KHAMENEI’S VAST EMPIRE
by Robert Tait, National Post (from the Daily Telegraph), Nov. 13, 2013
Ayatollah controls businesses worth about $95B
‘Why are you wearing jeans? Why are your lips red?’ — Memo to bank employees following investment by Iranian state-controlled company
Ayatollah Ali Khamenei, Iran’s supreme leader, has built a state-run business empire so vast it includes a factory producing contraceptive pills — despite his urging Iranians to forsake birth control and have more babies.
His growing dominance over the national economy is laid bare in a report that reveals Iran’s top cleric and most powerful political figure is in command of enterprises worth about $95-billion.
This follows a six-month investigation by Reuters, which reported a sprawling network of companies and properties was at the ayatollah’s disposal, thanks to his control of a state organization known as SETAD, or the Headquarters for Executing the Order of the Imam.
This was originally established for charitable purposes, to provide revenues to help the poor, but has been steadily built up over the years, boosted by acquisitions that have included property confiscated from religious minorities, political opponents and Iranian expatriates.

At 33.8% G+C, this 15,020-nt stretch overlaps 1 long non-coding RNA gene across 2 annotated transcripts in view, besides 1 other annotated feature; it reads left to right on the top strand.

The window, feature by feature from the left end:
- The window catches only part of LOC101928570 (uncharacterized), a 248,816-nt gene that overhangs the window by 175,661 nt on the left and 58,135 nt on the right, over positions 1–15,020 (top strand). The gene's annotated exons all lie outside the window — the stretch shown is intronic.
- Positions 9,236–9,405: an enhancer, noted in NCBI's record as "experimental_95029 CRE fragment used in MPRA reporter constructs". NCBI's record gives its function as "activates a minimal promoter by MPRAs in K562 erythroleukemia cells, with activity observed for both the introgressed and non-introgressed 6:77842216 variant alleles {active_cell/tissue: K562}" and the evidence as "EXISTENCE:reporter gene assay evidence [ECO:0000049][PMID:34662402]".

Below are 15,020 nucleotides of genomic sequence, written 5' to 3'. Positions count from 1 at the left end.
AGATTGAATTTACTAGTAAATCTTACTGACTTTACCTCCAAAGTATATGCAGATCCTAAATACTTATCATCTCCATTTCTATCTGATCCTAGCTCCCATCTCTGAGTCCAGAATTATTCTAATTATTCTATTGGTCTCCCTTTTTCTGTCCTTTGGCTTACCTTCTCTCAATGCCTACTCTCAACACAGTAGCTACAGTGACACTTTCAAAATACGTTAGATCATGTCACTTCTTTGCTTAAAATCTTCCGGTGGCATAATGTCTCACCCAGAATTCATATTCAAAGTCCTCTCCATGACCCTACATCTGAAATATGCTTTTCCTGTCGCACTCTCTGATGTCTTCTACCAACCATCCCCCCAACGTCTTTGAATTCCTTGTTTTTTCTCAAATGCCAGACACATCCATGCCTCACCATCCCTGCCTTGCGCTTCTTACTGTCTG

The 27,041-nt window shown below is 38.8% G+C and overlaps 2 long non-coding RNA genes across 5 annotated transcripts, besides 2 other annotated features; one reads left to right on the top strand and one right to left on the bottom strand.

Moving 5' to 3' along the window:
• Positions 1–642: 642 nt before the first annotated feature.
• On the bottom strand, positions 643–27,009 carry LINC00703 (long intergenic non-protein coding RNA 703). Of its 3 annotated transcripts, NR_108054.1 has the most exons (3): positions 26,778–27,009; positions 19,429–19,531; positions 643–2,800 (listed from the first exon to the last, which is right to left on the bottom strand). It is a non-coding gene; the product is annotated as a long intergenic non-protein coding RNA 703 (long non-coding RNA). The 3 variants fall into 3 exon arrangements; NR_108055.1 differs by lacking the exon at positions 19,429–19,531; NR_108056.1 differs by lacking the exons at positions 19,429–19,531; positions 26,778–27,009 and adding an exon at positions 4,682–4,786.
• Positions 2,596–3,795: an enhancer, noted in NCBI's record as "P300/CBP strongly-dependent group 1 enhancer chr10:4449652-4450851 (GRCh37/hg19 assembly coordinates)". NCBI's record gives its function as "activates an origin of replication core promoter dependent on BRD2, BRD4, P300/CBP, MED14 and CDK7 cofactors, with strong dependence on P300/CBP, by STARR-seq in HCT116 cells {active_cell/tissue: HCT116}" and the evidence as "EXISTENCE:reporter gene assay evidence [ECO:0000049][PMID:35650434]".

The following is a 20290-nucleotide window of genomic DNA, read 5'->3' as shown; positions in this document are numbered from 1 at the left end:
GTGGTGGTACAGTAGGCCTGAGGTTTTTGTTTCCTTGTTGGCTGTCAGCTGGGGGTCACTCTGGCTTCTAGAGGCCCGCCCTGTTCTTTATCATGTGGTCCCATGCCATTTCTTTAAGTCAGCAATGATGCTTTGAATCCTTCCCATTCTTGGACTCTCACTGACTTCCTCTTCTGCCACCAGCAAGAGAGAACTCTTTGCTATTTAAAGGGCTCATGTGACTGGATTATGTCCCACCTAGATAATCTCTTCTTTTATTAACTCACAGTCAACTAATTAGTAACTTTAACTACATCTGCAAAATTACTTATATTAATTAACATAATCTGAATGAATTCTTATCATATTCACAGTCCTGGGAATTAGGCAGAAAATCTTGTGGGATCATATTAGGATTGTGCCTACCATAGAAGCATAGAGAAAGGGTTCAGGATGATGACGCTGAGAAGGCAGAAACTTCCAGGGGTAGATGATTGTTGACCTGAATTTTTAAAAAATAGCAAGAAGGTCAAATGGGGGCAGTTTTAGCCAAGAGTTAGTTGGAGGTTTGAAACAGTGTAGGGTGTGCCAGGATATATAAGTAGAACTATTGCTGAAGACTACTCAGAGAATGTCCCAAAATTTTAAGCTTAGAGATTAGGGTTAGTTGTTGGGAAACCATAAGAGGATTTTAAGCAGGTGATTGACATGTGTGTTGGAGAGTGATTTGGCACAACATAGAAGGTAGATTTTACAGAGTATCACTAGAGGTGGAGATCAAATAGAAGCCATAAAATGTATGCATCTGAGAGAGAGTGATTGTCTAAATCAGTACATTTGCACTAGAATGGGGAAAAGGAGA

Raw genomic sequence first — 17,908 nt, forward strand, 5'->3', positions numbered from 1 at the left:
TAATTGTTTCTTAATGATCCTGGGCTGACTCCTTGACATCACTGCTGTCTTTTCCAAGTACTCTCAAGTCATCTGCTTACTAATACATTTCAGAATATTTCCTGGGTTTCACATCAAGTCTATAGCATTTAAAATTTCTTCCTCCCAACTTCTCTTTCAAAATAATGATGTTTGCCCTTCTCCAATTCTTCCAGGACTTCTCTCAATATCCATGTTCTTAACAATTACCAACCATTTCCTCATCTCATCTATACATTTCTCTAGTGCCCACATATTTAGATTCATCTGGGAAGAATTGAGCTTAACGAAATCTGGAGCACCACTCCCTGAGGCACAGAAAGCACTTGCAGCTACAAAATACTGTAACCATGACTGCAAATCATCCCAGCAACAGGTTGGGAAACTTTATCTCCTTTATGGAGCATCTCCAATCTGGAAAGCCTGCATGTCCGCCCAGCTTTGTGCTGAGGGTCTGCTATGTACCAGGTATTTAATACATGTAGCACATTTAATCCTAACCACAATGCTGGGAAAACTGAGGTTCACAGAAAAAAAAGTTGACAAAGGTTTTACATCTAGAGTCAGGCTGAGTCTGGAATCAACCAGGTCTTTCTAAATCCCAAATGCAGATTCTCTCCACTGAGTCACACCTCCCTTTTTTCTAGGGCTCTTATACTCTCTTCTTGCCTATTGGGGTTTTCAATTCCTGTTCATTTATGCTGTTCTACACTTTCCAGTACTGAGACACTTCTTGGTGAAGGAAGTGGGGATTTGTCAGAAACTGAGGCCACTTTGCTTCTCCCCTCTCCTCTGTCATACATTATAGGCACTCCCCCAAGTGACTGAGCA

Now Ayatollah Khamenei has expanded SETAD into a “financial juggernaut” he has used to cement his 24-year grip on power, Reuters says. It controls 37 companies reaching into every corner of the Iranian economy.
But the conservative leader’s transformation into an economic powerhouse also threatens to undermine his stated goal of presiding over a rapid rise in Iran’s population, the investigation found.
In a glaring contradiction, ATI Pharmed, a pharmaceutical company run by SETAD’s charitable foundation, Barakat, embarked on a joint venture in May with a Swiss company, the Geneva-based Stragen Pharma, that included plans to produce oral contraceptives.
The initiative, of which the Iranian company owns 66%, jars with Ayatollah Khamenei’s earlier edict to the health ministry to scrap Iran’s liberal birth control policy in an effort to raise the population — now about 75 million — to 200 million.
The ayatollah’s economic encroachment also had a baleful effect on workplaces.
Employees at Parsian Bank, a private bank with more than 100 branches known for its liberal dress codes, experienced a culture shock when SETAD invested in it in 2006.
Male staff were banned from wearing ties, while female employees received warning letters asking, “Why are you wearing jeans? Why are your lips red?”